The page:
Ted London

The Future of the BoP Domain: Where is our missing community?

The BoP domain is at a crossroads.

We have seen that successful enterprise development can play an important role in alleviating poverty. These are clearly exciting times for the BoP domain. But we also lack sufficient humility. Indeed, we still have a long way to go, and few are openly discussing the lessons learned and the challenges ahead.

To be honest, I am getting tired of listening to entrepreneurs, company leaders, non-profit managers and development community professionals talking about how well their BoP initiatives are doing. To hear them, every endeavor is doing great. Just a little more money perhaps, and they will have cracked the nut to financial sustainability and scalability as well as generating substantial positive poverty alleviation outcomes. Really? No other problems or issues worthy of discussion?

I have been involved in the BoP domain pretty much since its beginning when I arrived at the University of North Carolina in 1999 and met up with Stu Hart, who became my advisor, colleague, and co-author. Prior to that, I had worked in Africa, Asia, and the U.S. for more than a decade at the intersection of business and development. With this 20 plus years of experience in the domain, I am fairly confident that I can say we have learned a lot about building successful BoP enterprises. I am also fairly confident in saying that we still have much more to learn.

I believe that it is time to start talking more about how we, as a sector, can collectively share – and debate – the lessons learned so far in order to better create the future path ahead of us. But in order to do that, we need to be more of a community.

Individually, we have gained much experience, including struggling through many challenges. A colleague, who is a very experienced and successful entrepreneur, was visiting my office earlier this week. He had become engaged in BoP enterprise development in India several years ago and I haven’t heard from him in a while. The first thing I noticed was he has become much more humble. As he said, “we thought we knew what we were doing, but we have made all the mistakes in the book.” He believed that his years as a successful top-of-the-pyramid entrepreneur would translate smoothly into the BoP domain. Why did he go out on his own, without actively drawing on the experiences of others? Why did he have to repeat the pain that many others have already suffered?

He might not have had to if we were more of a community. We need to share our lessons, and spend more time thinking about how we can co-create an even better future for the BoP domain. As a community, we need to:

  • Summarize what we know thus far

  • Identify what works and what gaps must be filled

  • Co-create an action agenda for coming years that builds upon and amplifies existing successes, and identifies and tackles current limitations

This means having a longer-term vision not only for specific enterprises, but also for the domain as a whole. This means proactively answering the question: how do we, as a community, best move forward? This means making commitments in both leadership and resources to building the domain.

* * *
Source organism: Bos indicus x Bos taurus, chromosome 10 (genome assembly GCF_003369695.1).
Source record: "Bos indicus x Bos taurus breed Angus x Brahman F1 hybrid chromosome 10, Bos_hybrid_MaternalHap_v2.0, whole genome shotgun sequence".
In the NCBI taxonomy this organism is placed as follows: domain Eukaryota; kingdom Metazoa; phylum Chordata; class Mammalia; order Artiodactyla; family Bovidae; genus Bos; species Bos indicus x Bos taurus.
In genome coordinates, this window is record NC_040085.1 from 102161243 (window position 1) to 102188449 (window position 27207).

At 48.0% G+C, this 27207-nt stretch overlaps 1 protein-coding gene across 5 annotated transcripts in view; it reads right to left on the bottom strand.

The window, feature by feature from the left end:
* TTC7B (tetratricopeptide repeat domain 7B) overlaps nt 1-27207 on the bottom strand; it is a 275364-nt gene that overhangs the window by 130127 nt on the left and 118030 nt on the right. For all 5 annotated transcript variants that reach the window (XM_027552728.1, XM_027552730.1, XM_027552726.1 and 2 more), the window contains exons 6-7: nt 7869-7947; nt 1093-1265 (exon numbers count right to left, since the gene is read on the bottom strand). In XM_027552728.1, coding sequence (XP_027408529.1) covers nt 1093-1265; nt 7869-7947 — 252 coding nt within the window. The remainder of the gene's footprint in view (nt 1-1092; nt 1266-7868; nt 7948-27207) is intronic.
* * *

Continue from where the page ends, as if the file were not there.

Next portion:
At WDI at the University of Michigan, we believe in action based on rigorous analysis and deep listening. We strive to be at the forefront of the evolution of the BoP domain. We see the missing community and the lack of a roadmap for the domain’s development as key gaps to be addressed.

As a result, we decided to organize and host the BoP Summit 2013:Creating an Action Agenda for the Next Decade on October 21-23, 2013 at Ross Business School at the University of Michigan. As many of you know, this is our fourth major conference. At these convenings, we have always tried to target key issues that we think are most relevant for those operating in the field. So at the BoP Summit, you won’t be hearing lots of “rah-rah” stories about how great this or that enterprise is. Instead, we have gathered a pretty amazing group of colleagues to do the following:

  • Take stock of the current BoP domain

  • Recognize and amplify critical success factors

  • Identify on-going challenges and explore how they can be overcome

Please join us if you want to participate in a dialogue about both building better BoP enterprises of today, and co-creating a more robust BoP community for tomorrow. If you do come, you can expect to:

  • Participate in rich and robust conversations about the successes, challenges, and lessons learned over the past decade

  • Engage in jointly creating a roadmap for the future development of the BoP domain, which encourages leadership, collaboration and innovation

  • Develop new and strong relationships with a group of colleagues committed to building a BoP domain that maximizes venture success today and over the long term

If you can’t attend, stay tuned. We will be sharing the outcomes from this Summit as we move from planning to implementation of a roadmap. Indeed, the Summit doesn’t end after the last session on Wednesday. That is just the beginning of the journey. We are looking to build a community willing to dedicate leadership and resources not only to support their own initiatives, but also to share in the larger journey of co-creating a domain.

We, at WDI, are very excited about this event. Come join us to be a part of this new and vibrant community, and help shape an action agenda for the development of the BoP domain of the coming decade.

Ted London is a senior research Fellow at the William Davidson Institute (WDI) and on the faculty at the University of Michigan’s Ross School of Business. At WDI, he directs the Base of the Pyramid Initiative, a program that champions innovative ways of thinking about more inclusive forms of capitalism.

Editor’s note: WDI is the managing partner of the NextBillion Network.

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